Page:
GSES has conducted PV system installation training on Nauru twice. The most recent training session was conducted by Dr. Rick Potter in November 2016.
Nauru is a tiny island located just half a degree south of the equator and east of Papua New Guinea and the Solomon islands. The island is only 21 km² and one can drive around it at a leisurely pace in about half an hour. Its recent history includes hostile occupation during both world wars, a history of intense phosphate mining operations and most recently as the site of one of the offshore Refugee Processing Centres for Australia.
The training was conducted for the Nauru Utilities Corporation (NUC), which is a government organisation that looks after both power and water. Funding for the training has been provided by the International Union for Conservation of Nature (IUCN) which encourages the development and use of renewables in developing countries throughout the world. The head of the NUC, Abe Simpson, sees solar as a significant part of their energy mix into the future and there is a government policy to be 40% renewable by 2020. Nauru does not have consistent, nor strong enough winds to utilise wind energy. However, being located near the equator, Nauru does experience steady level of solar insolation, so solar energy is the natural option. The island experiences 6 peak Sun hours each and every month of the year making solar a reliable power source. Average temperature is 28°C to 35°C maximum and between 20°C and 25°C minimum.
Currently power on Nauru is generated primarily by six diesel generators with a design load of 5MW. Diesel fuel, along with all commodities, building materials and food, are imported to Nauru by ship. This makes it quite expensive. Power generation has recently been augmented by a 500 kW array of non-tracking solar panels on the island which was supplied under a program from the United Arab Emirates (UAE) and installed by Clay Engineering of Fiji. This has been operating since the end of May 2016, and as of early November, had produced a total of 418 MWh.
As with many utilities around the world where solar is becoming a significant proportion of the energy mix, Nauru is facing the problem of fluctuation of solar generation into the grid when clouds pass over head. Consequently NUC will be viewing with interest the activity by utilities in Australia as Australian networks battle with similar problems, and are looking to battery storage solutions to buffer these fluctuations.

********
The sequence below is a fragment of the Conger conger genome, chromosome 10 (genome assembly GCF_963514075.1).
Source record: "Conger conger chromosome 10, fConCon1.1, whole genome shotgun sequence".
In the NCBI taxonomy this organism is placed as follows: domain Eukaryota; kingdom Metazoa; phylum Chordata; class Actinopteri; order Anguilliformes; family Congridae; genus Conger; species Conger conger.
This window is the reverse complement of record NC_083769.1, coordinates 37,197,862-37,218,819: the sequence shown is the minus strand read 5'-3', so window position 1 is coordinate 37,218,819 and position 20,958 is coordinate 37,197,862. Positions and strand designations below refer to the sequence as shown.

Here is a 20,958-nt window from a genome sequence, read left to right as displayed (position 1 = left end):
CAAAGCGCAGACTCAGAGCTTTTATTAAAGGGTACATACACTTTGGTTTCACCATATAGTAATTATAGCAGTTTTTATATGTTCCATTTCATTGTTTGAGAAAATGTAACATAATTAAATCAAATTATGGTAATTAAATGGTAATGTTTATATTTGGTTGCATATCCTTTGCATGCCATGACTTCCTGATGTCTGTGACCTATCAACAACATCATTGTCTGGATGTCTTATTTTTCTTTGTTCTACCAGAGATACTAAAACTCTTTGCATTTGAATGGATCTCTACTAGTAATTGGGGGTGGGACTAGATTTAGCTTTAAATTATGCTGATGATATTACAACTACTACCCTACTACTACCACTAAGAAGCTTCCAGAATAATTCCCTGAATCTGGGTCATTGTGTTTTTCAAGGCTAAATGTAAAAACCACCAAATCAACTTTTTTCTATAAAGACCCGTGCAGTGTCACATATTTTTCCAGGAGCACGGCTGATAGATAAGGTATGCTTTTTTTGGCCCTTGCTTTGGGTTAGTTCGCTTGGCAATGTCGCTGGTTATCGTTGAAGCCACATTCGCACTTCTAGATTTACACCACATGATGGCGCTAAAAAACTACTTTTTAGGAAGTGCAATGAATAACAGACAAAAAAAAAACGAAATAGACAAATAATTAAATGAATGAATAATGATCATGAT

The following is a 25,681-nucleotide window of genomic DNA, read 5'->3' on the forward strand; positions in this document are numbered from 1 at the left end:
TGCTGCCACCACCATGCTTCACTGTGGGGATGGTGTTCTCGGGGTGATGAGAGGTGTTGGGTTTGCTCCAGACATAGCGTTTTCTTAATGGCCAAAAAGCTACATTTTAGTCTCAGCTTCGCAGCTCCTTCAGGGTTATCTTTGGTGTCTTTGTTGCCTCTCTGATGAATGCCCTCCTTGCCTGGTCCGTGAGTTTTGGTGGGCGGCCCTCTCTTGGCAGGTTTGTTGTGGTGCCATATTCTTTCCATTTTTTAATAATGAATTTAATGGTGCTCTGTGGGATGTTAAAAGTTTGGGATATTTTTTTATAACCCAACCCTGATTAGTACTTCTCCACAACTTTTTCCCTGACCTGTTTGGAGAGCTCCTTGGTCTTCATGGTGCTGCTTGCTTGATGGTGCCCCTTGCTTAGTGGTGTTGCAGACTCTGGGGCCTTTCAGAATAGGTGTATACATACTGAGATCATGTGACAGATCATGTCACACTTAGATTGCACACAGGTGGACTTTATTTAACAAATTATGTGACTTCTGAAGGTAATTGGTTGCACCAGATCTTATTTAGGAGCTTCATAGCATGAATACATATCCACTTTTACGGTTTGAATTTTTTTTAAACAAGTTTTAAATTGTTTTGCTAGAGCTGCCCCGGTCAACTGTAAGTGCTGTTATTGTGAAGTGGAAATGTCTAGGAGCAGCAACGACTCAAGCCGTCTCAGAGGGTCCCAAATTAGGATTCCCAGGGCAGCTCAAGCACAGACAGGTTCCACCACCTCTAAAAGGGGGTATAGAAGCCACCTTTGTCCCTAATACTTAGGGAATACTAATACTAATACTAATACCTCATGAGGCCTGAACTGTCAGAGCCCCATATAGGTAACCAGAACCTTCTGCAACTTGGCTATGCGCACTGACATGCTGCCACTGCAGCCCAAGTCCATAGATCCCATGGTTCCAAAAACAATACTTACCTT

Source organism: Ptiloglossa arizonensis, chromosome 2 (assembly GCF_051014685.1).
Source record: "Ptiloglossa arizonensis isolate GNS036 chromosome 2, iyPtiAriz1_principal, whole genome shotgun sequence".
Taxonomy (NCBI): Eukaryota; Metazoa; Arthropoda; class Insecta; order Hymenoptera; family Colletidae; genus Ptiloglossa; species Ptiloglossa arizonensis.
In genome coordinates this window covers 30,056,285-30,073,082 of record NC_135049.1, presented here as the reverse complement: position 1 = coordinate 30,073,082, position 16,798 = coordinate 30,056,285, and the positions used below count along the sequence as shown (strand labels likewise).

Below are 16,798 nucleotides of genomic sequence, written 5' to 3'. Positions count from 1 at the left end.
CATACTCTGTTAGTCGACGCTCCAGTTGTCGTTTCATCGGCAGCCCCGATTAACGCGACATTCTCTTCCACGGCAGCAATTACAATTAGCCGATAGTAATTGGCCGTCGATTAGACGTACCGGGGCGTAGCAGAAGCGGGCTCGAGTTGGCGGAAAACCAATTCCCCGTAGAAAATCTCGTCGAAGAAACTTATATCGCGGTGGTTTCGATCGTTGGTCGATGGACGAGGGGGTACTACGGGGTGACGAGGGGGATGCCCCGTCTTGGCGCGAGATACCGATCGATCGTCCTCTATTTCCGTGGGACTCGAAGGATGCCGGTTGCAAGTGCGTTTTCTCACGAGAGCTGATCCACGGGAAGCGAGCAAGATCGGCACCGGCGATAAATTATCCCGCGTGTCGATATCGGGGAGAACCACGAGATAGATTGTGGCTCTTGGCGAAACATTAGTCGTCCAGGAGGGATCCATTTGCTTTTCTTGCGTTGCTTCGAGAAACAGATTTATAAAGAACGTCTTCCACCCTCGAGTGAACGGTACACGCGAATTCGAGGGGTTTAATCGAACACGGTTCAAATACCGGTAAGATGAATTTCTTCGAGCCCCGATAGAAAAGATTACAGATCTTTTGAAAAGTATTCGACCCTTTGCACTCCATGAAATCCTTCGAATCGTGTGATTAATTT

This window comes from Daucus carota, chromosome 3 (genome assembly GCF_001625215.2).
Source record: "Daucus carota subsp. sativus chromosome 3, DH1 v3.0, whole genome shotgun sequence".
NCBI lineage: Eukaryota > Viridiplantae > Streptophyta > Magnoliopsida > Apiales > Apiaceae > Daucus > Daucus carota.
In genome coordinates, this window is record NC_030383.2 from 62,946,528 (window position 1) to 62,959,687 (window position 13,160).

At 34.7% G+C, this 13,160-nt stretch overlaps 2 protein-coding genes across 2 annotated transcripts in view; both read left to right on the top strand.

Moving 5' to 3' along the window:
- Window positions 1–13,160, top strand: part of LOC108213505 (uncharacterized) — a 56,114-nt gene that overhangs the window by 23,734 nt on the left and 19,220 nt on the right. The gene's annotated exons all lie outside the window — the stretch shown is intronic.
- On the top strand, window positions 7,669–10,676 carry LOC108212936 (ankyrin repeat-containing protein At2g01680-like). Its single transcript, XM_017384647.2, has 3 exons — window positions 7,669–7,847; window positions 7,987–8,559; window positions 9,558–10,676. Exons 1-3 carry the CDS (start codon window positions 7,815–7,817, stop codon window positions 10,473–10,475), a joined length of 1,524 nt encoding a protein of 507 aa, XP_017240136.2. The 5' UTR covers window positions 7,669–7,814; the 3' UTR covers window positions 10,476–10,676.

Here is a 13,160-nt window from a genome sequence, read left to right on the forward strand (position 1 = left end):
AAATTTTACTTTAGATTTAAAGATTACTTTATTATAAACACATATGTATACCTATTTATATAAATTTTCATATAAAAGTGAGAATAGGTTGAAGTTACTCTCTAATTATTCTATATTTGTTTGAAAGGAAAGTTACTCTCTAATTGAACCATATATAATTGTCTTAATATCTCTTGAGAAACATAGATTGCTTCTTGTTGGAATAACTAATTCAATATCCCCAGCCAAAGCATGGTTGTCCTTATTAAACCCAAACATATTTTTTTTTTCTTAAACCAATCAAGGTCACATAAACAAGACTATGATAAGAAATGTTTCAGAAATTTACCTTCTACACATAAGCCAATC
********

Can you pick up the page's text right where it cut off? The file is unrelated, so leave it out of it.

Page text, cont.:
Many of the Nauruan tradesmen working at NUC have picked up their skills in a hands-on manner rather than with formal electrical apprenticeship or similar training; the nearest formal training available is in Fiji. Nevertheless, what they lack in formal training, they make up for enthusiasm and ingenuity.
The GSES classes in Nauru concentrated on the installation practical aspects. This was mainly because of time constraints and also to cater to the immediate needs of the systems practitioners. The emphasis of the November 2016 training was to give students hands on experience by installing a 10 kW system onto their facility. Importantly, maintenance and troubleshooting are also included. There will be some at NUC who are aiming to complete the Design part of the course as well.
As the practical installation of the 40 panels and 10kW Tripower Inverter progressed it became clear how useful it was to get the students involved in a hands on practical installation. The LV electrical work was left to students who were suitably trade qualified but everybody participated in the mechanics and the understanding of how the system went together. The system was linked by Bluetooth to a local PC and displayed with SMA Sunny Explorer software on a large LCD TV in the facility corridor for all to see.
The satisfaction on seeing the 10 kW system up and running on the Nauru Utilities Corporation offices was plain to see on the students’ faces. The intention is that within the next month a second 10 kW system will be installed under a project leader provided by NUC. This installation, which will mirror what was done during the GSES training, will be an opportunity to emphasise and consolidate learning outcomes.
The class also took time to visit the 500kW array which was provided by the United Arab Emirates under the aid program. This enabled the students to gain an understanding of the complexities of a larger system and how to implement a neat and well laid out greenfield solar power system.